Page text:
By Joylette Portlock
Earth Day this year, April 22nd, was the nation’s forty-ninth (though many were calling it the “48th Anniversary”), and my first as Associate Director of Science and Research at Carnegie Museum of Natural History. Even in the short time I’ve been in my role here, this place has afforded me fascinating new ways to think about this very special, extremely wet, rocky ball in space that we, and many millions of other species of mainly surface-and-ocean-dwelling living things call home.
You can’t talk about Earth as a whole without talking about connections. Especially when it comes to the Anthropocene, upon which our museum is newly focused, “connection” is a critically important concept. We often think of our actions and how they affect Earth as though the planet and nature were somehow separable from us, or we from it. Our option, urgent and essential, is to see ourselves as we are: an integrated part of the world around us. Only then can we imagine and build a responsible future. And, to get to that future, one that fulfills the promise of the first Earth Day, we must connect to each other, ask and answer tough questions, spark conversation, learn and work together.
Here, we live in a place with a very strong sense of identity and pride; Steeler Country is also a beautiful region of rivers, trees, and hills. And, it is a place inextricably marked, and in some ways defined, by human manipulation of our resources. It’s possible to see the cultural achievements, the sheer natural beauty, and the presence of expansive industry all at once, see the connections between them, and understand how these things exist, in the same place and at the same time, here and around the world.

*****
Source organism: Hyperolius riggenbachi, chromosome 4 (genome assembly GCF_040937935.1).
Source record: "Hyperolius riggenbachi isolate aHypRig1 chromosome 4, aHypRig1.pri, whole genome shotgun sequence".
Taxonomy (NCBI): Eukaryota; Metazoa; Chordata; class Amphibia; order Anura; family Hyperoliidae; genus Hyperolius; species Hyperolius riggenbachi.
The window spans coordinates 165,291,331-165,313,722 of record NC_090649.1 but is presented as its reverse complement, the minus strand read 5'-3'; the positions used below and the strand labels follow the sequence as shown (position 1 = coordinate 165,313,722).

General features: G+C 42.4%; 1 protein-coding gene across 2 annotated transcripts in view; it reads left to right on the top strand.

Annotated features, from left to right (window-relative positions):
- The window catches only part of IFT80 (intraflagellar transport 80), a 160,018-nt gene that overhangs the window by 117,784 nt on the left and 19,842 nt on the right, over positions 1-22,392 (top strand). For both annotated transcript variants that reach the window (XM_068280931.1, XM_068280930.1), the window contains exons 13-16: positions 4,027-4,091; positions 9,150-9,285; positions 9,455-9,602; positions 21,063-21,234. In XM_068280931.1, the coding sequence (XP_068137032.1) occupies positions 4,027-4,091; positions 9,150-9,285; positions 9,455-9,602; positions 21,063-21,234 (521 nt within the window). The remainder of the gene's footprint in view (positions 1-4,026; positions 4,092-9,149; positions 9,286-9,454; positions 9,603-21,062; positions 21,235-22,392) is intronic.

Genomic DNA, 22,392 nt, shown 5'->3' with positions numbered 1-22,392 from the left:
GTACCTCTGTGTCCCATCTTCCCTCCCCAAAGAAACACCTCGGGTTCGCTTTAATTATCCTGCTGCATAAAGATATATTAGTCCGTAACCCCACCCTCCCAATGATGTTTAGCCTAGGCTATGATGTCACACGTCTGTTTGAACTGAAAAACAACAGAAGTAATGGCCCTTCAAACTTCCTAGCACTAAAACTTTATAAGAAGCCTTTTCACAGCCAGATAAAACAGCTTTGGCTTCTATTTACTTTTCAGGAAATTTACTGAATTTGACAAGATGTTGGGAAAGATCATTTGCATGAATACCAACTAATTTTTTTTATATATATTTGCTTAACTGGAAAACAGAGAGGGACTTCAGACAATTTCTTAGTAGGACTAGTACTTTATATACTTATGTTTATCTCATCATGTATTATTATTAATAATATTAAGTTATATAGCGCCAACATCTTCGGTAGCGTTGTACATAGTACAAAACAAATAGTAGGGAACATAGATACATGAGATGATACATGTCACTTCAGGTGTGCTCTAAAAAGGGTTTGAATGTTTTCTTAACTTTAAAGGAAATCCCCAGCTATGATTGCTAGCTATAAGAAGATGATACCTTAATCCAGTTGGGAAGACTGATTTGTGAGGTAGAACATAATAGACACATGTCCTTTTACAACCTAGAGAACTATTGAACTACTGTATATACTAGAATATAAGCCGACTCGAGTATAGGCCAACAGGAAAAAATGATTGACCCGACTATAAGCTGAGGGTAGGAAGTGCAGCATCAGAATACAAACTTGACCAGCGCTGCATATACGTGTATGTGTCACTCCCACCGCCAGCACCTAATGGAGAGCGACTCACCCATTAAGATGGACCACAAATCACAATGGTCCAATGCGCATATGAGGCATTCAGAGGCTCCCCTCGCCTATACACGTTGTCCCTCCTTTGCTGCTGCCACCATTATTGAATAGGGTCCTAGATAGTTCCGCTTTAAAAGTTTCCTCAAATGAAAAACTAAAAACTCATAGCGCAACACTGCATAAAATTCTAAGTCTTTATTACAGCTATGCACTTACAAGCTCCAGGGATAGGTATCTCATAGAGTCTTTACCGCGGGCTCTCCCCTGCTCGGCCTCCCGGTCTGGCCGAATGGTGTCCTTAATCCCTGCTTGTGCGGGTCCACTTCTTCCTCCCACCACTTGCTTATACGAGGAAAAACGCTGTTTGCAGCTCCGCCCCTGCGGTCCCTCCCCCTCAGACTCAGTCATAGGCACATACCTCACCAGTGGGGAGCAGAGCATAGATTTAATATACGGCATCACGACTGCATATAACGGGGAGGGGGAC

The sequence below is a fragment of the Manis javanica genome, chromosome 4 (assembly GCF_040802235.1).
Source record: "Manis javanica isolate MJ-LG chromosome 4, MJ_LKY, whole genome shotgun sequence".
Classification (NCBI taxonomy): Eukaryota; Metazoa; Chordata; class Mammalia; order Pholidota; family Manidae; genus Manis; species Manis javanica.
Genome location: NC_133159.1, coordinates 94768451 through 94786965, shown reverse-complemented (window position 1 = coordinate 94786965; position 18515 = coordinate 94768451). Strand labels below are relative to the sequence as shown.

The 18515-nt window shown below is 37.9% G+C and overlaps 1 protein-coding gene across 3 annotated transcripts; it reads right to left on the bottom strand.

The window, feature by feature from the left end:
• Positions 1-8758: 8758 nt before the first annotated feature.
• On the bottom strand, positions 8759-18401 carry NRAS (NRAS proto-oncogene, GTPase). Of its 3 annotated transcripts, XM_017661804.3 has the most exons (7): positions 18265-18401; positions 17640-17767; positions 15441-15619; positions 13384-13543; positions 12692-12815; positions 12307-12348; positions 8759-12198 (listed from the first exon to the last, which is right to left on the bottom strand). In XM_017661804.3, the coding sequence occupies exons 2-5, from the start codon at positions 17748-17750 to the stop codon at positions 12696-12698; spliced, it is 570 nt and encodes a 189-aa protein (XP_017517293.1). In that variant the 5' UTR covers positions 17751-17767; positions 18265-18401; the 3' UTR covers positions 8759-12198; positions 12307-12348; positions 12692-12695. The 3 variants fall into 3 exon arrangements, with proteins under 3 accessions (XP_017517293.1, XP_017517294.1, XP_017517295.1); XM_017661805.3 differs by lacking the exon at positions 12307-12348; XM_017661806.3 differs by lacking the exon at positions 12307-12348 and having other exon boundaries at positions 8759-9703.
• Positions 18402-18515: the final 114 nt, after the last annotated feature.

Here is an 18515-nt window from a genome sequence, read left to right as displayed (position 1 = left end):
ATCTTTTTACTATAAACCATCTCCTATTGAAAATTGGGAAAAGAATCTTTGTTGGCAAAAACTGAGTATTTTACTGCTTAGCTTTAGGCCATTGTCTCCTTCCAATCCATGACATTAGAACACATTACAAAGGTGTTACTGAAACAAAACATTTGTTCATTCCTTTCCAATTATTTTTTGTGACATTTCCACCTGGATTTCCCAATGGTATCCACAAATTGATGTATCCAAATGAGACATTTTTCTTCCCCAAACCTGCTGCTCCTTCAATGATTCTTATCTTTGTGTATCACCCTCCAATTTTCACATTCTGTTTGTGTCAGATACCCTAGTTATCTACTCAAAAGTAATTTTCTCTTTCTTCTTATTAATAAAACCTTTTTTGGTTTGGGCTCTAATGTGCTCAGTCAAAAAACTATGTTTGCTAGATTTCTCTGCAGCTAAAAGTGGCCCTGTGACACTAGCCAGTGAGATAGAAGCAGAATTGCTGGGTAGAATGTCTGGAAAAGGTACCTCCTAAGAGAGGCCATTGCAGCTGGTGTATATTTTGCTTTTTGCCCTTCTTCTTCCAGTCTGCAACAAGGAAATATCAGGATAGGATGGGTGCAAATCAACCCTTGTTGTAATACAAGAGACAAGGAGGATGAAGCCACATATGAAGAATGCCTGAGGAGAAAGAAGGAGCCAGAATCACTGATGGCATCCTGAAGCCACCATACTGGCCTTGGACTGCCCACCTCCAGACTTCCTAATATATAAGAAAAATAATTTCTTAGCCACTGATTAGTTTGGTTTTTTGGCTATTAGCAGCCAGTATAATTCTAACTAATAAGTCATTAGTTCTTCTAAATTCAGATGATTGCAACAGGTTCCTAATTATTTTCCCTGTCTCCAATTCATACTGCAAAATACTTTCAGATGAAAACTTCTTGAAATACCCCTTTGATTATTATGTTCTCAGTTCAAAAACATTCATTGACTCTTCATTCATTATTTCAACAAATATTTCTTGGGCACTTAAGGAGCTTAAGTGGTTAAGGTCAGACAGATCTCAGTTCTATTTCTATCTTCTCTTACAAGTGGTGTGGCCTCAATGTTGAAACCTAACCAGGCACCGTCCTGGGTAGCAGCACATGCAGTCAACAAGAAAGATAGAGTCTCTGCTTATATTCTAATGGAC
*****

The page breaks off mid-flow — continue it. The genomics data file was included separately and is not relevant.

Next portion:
It’s true that fossil fuel extraction and use has historically led to economic success in the region. (Fun fact, with apologies to Dippy: coal and natural gas, fossil fuels, generally existed long before the dinosaurs.) However, many of our local wild places still bear the scars from our use of these resources in the form of degraded streams, partitioned forests, poor air quality, changing climate, and shifting, sunken land.
“Connection” also means, of course, understanding connections between Earth systems – connecting our actions to global impact. As but one of many examples shown eloquently in the We Are Nature exhibition, rising temperatures and increasing carbon dioxide in the air from burning fossil fuels (atmosphere) are both absorbed by water, leading to warmer, more acidic oceans (hydrosphere), which in turn leads to marine ecosystem damage and danger to coral reefs (biosphere) – a long way away from Pennsylvania.
There is much to remain hopeful about, however. These are all stories that are still being written. This Earth Day, I’m remembering that this is a beautiful planet… and it’s the only one we’ve got. The systems that govern it are interconnected, complicated, and in some ways, surprisingly delicate. I’m also remembering that the solutions to many of today’s environmental challenges lie in our thoughtful reevaluation and improvement of all the kinds of connections, starting with the first one I mentioned: exploring, learning, and working together.
I invite you to both check out We Are Nature before it leaves this fall and stay tuned for what’s next as more work on the Anthropocene at the museum ramps up.
Or, should I say, stay connected.
–Joylette Portlock, Ph.D., is associate director of science and research at Carnegie Museum of Natural History. She is also executive director of Communitopia, a nonprofit focused on climate change communication, and holds many other roles in the community.